2019, Vol. 1, Issue 2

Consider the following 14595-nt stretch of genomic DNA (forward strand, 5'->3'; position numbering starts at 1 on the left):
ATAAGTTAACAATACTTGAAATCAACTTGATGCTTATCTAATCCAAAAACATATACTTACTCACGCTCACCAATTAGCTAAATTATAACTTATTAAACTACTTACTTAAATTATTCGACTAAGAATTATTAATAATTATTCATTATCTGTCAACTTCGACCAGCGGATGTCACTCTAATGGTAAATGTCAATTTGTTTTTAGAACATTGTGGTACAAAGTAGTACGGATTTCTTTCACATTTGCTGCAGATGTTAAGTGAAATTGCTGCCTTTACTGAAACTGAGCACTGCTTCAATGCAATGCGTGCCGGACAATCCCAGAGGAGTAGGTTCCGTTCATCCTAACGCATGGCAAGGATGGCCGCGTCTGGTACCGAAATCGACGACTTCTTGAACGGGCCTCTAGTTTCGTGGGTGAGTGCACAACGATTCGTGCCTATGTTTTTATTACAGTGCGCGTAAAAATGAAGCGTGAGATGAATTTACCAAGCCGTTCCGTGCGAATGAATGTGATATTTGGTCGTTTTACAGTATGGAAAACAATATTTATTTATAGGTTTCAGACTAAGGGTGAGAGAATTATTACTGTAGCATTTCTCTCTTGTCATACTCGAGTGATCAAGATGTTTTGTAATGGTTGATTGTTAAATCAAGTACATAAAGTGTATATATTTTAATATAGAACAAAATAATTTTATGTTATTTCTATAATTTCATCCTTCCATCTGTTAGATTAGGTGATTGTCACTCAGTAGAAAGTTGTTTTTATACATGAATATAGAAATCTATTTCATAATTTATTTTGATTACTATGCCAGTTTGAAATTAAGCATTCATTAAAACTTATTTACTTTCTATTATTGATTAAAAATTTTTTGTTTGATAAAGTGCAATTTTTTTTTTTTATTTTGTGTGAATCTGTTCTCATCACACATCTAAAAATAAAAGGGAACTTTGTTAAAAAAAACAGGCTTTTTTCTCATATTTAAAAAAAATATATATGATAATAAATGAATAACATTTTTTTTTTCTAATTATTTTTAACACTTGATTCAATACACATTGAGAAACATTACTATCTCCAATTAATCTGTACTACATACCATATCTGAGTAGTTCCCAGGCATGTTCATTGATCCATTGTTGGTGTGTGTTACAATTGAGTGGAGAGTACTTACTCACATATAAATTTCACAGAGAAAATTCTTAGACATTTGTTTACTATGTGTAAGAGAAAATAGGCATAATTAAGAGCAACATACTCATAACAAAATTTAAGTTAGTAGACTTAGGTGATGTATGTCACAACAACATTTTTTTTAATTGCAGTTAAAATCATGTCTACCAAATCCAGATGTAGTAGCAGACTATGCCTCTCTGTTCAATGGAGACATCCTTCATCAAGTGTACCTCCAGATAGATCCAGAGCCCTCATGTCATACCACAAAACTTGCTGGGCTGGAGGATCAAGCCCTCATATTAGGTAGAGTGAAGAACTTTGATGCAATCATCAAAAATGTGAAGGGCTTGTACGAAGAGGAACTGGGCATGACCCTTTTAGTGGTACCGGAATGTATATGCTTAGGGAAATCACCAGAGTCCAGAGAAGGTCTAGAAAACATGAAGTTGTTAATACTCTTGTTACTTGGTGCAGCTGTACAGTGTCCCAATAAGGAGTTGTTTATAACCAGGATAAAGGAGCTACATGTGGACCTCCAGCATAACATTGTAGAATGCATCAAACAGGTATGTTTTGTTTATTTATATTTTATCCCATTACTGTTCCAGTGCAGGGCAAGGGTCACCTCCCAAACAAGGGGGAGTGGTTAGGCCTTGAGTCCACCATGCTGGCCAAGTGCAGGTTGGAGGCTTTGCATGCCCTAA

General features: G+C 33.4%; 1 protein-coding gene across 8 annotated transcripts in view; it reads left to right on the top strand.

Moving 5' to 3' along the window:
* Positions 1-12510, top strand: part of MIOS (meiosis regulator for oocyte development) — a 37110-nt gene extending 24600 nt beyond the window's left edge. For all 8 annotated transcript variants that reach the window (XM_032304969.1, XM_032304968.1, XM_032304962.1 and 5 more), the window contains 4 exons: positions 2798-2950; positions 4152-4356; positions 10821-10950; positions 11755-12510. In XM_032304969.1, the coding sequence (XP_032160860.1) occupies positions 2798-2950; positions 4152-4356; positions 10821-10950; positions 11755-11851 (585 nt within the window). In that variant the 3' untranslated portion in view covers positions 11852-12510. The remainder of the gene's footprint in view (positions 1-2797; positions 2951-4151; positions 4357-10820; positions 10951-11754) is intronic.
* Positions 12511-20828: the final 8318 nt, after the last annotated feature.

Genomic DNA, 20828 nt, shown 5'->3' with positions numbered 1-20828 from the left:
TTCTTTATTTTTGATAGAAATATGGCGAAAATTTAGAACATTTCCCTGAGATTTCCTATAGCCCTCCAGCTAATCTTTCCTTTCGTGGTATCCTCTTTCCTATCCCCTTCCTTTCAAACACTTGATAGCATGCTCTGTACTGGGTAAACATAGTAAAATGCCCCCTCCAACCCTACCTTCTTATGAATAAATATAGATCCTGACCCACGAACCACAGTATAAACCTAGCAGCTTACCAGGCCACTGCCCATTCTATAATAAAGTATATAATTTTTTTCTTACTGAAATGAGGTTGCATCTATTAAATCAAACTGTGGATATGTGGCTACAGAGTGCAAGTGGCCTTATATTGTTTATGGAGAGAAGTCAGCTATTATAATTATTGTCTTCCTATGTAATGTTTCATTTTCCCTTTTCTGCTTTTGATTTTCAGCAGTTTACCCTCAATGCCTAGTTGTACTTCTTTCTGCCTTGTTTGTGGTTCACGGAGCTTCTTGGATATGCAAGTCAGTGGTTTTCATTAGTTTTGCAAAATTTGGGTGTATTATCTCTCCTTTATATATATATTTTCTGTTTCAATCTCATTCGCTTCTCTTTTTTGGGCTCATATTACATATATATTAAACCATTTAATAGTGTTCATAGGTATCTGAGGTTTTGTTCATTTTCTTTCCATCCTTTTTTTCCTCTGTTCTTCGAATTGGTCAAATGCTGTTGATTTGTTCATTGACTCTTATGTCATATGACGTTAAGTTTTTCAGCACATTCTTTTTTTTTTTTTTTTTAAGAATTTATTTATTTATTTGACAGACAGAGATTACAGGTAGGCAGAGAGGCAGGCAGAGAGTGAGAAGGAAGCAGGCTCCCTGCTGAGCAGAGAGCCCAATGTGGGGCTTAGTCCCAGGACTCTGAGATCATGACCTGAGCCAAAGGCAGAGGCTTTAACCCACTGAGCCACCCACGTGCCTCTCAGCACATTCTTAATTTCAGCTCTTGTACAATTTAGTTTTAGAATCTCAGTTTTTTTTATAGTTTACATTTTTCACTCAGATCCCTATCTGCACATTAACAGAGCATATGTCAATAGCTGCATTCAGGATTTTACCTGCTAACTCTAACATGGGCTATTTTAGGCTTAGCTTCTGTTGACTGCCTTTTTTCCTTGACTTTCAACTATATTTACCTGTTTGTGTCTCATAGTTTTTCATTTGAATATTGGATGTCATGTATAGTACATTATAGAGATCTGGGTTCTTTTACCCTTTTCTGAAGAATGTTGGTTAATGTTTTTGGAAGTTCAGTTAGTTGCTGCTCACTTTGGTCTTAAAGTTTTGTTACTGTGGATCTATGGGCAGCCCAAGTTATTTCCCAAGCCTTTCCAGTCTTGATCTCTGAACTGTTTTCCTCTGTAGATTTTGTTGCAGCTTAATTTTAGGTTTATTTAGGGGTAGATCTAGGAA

One of the major challenges faced by farmers in developing countries is how to control seed-borne fungal pathogens leading to poor crop yields. The conventional control methods are expensive and, in most cases, resulted in environmental pollution and health hazards. The study seeks to examine the effects of ginger Zingiber officinale on fungi isolated from mouldy maize. This method could serve as an environmentally friendly and affordale way of checking this pathogen. The One hundred grams (100g) of the dried powder of Zingiber Officinale was weighed separately into 400 mL of the extracting solvent (Ethanol, methanol and ethylacetate) in different conical flasks, labelled accordingly and stored over a period of 72hours after which the antifungal properties for the plant extracts were determined using agar dilution method of Banso and Mann, 2016. Various concentrations (10 mg/mL, 20 mg/mL, 30 mg/mL and 40 mg/mL) of the extract were also prepared and used to determine the minimum inhibitory concenteration and minimum fungicidal concentration. The test microorganisms used were Rhizopus stolonifer, Mucor mucido and Fusarium solani. The results of the study illustrated that the test organisms were susceptible to Zingiber officinale at different varying concenterations and this further implies that Zingiber officinale could serve as a form of preservative for stored grains leading to a significant product yield for farmers during the harvest season Control experiments were performed without the extracts.
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